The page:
That means that the loss of human life doesn't really mean a lot to God. Certainly not as much as the bible and many christians make it seem.
Which means that his grounds for making murder unlawful disappears. Because he himself treats human life so flippently. If human life has no more worth than that, then on what grounds does he justify us not being able to murder people?

As far as I can remember, his reasons for murdering people were often quite selfish too.






Laiseran
I don't know if God takes the unborn dead to heaven but I think he may work on a sort of hypothetical, how they would have acted. I'm only guessing here, I can't fathom the thoughts of God. I think everyone lives on Earth to make the choice to follow God or not. If there is no temptation there is no reward.


That would mean that he knows in advance what people will turn out evil or not (of course, because he is supposed to be omniscient), which means that he knows what people will be sent to hell, which means that if he loved them so much he would spare those people that pain by never creating them in the first place (as he would know if they would turn out evil).
But instead he creates them -- even though he knows they will turn out evil -- just to eventually send them to hell.
That doesn't sound like omnibenevolence to me.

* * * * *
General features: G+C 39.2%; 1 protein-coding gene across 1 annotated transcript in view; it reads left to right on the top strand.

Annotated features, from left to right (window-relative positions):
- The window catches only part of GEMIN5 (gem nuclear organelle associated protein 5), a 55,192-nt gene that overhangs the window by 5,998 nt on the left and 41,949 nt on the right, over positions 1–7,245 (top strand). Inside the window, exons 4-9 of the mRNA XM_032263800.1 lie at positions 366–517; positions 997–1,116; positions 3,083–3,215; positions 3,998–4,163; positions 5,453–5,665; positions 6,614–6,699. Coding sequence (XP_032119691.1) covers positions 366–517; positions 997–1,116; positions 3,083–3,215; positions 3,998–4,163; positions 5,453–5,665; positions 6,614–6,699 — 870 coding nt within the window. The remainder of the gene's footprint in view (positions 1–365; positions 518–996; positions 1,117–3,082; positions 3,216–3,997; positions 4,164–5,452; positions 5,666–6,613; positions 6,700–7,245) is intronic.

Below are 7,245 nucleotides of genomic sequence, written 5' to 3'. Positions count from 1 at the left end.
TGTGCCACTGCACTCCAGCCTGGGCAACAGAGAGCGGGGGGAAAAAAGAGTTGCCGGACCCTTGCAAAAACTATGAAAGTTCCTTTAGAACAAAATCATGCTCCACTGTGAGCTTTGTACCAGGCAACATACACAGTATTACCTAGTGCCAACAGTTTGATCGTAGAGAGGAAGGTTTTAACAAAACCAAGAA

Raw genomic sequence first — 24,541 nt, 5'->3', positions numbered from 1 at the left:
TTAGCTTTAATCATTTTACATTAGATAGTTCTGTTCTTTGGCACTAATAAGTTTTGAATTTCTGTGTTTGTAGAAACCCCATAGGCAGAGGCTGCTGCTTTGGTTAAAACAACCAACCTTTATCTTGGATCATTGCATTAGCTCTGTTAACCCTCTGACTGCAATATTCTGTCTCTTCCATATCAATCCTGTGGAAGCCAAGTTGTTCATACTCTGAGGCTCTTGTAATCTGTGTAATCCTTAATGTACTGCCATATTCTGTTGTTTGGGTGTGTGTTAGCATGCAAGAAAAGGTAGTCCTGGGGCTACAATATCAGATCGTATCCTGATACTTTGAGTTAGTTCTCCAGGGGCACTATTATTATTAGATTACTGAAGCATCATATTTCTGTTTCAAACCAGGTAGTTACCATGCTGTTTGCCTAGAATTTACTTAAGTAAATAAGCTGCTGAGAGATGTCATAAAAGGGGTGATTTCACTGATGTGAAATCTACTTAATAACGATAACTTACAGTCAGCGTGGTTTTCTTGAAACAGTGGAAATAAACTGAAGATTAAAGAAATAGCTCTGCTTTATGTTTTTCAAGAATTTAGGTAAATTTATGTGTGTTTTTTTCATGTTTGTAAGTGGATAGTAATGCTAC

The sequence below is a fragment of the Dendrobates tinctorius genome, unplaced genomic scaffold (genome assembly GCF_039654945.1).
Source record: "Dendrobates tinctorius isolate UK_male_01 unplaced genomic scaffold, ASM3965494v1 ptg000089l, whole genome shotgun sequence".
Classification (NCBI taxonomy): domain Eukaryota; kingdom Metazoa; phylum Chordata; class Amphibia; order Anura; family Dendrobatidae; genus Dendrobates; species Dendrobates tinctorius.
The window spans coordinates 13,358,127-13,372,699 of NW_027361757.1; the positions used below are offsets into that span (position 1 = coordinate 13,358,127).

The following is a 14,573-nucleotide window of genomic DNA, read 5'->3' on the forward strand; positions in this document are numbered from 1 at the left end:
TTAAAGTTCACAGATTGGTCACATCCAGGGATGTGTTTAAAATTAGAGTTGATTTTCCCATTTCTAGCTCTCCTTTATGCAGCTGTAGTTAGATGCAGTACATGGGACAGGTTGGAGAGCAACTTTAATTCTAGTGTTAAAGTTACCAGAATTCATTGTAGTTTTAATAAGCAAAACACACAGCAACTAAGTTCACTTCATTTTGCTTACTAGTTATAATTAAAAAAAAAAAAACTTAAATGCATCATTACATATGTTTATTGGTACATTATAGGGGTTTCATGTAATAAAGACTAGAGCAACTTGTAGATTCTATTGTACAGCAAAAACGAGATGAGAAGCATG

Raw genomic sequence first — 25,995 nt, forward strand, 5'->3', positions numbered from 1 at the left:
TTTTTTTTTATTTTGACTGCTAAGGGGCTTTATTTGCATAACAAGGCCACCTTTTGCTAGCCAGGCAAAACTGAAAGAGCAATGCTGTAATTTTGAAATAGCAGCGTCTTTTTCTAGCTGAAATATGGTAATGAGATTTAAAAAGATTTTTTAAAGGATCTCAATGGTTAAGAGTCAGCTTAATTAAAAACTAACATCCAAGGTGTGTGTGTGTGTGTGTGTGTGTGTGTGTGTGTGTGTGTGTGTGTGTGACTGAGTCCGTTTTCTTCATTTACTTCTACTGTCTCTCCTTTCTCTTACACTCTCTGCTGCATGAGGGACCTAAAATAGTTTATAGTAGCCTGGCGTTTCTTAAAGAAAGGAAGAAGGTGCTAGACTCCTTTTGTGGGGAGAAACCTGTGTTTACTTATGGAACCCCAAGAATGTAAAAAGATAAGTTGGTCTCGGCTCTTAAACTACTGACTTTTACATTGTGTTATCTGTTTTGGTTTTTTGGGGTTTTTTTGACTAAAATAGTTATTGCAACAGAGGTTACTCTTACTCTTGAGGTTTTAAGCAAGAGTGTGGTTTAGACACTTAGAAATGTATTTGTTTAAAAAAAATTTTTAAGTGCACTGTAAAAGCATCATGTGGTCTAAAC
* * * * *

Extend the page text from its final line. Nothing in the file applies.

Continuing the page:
Laiseran
Maybe sin has corrupted the world somehow? Do the unborn really suffer less? Does living on Earth give us a worse time?


According to the bible, it at least gives us a chance to end up in hell. So yeah, I'd say it does.






Laiseran
I think God has left the world to be corrupted and so allows us to be born into it, this may make us suffer more than an unborn child but that pales in comparison to Hell.
I think it is similar to being born rich or poor, one may seem worse but in terms of eternity the difference is negilable. I think there is a passage in the bible saying that those who suffer will be rewarded, so maybe we will be rewarded more than the unborn as the extremely poor are more than us.


Which is even MORE of a reason NOT to let them be born here in the first place.

So rather than giving all people infinite happiness -- he gives some people only halfway the amount of happiness, based on how much they suffered in life?